Primary races also took on a more national quality. Some incumbent sheriffs lost in the primary to challengers who promised to decouple local resources from federal immigration enforcement. David Clarke’s chosen successor, Richard Schmidt, lost in the Democratic primary in 2018 after immigration activists linked him to President Trump with a photoshopped picture (Bice Reference Bice2018) and “hammered…his cooperation with federal Immigration and Customs Enforcement” (Graham Reference Graham2018). In North Carolina, two Democratic incumbent sheriffs lost their seats in primary races to more progressive candidates. In his victory speech, challenger Garry MacFadden proclaimed: “287(g) is going to be history in Charlotte-Mecklenburg. It’s going to be an event” (quoted in Boone Reference Boone2018). Clarence Birkhead, who also became Durham’s first black sheriff, “vowed to not cooperate with federal immigration officials” (Bridges Reference Bridges2018). In these races, the politics of the sheriff race became nationalized as local officials were brought into alignment with the national ideology of the Democratic Party.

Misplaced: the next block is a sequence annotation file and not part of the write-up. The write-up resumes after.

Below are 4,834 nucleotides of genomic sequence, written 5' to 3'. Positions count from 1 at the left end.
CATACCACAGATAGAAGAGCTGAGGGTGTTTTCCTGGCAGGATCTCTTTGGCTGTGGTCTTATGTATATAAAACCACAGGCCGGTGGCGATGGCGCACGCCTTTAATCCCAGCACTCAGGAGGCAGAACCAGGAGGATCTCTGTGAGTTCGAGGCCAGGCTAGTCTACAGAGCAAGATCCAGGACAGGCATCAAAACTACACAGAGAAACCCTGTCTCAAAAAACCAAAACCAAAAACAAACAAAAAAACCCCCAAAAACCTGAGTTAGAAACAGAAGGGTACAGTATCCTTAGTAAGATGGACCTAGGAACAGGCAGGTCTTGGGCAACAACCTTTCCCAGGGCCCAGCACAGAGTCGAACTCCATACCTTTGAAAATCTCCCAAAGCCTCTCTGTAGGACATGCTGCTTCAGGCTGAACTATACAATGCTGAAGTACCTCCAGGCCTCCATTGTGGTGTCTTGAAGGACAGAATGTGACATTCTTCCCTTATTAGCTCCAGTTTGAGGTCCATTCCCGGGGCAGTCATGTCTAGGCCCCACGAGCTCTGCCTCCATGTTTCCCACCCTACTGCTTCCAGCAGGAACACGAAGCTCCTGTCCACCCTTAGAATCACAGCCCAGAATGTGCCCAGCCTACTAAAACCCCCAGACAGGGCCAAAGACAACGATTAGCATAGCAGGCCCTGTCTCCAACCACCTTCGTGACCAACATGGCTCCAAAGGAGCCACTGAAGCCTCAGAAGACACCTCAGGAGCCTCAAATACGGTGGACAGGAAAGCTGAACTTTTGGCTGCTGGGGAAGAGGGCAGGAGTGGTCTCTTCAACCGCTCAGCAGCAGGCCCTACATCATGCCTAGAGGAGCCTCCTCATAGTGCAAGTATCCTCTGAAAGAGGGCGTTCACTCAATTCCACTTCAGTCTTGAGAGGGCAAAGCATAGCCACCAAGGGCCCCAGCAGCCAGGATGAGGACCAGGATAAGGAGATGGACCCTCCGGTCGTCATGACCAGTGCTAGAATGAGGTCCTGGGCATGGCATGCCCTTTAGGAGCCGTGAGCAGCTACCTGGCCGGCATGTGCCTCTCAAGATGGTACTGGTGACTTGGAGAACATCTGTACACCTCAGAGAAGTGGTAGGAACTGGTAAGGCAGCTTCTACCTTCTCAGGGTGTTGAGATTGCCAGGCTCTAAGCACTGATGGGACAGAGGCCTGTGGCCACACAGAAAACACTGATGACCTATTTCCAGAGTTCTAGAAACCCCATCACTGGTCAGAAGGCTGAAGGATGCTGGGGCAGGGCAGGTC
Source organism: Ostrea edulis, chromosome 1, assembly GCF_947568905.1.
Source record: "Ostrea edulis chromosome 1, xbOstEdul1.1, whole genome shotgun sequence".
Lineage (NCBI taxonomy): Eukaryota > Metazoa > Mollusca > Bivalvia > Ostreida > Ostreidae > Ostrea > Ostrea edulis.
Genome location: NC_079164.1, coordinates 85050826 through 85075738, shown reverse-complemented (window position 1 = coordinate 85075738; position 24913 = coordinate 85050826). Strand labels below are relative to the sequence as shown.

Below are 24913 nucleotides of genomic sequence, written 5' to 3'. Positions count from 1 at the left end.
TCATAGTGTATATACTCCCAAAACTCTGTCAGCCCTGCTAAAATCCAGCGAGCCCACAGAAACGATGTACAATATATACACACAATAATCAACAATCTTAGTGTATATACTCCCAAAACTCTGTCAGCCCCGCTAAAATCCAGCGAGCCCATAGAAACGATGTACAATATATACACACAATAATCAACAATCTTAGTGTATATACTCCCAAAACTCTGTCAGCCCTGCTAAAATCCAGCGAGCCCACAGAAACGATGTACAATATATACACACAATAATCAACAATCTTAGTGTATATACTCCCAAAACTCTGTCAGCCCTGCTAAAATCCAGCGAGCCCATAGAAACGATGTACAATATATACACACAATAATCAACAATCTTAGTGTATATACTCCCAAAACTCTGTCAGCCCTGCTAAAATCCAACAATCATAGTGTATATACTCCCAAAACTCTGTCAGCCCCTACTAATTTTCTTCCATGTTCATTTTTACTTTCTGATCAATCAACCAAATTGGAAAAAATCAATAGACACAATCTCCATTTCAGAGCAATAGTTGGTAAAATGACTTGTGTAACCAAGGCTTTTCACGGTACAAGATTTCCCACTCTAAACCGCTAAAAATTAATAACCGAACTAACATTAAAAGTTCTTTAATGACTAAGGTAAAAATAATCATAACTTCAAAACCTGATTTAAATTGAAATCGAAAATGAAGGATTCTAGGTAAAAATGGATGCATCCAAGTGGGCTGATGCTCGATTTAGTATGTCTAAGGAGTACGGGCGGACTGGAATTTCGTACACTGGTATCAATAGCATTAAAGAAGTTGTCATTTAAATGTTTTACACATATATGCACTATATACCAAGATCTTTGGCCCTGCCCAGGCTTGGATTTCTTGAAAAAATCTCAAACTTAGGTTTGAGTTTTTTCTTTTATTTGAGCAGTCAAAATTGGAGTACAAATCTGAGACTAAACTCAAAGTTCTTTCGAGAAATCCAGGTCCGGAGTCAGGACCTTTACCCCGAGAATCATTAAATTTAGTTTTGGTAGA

Similarly, in Ulster County, New York, a state senate candidate said of the incumbent Paul Van Blarcum: “I would submit that our sheriff isn’t a Democrat, I don’t care what the label is” (quoted in Koronowski Reference Koronowski2018). The three-term incumbent who was criticized for meeting with President Trump resoundingly lost his renomination for the Democratic ticket to Juan Figurero, then ran as a Republican, and lost again to Figurero, who promised to reduce ICE cooperation. This cycle differed considerably from 2014, when the incumbent ran unopposed. Andrew Zink, president of Ulster County Young Democrats, explained that “Trump’s election woke people up. Trump made us look at these local issues and evaluate our local elected officials and ask ourselves, ‘Is this what we want?’ And when the Democratic voters of Ulster County looked at that question in that race, they said, ‘No, we don’t want our own Donald Trump’” (quoted in Holland Reference Holland2018). Figurero himself said that he “got interested in the race after the last presidential election” (quoted in Koronowski Reference Koronowski2018).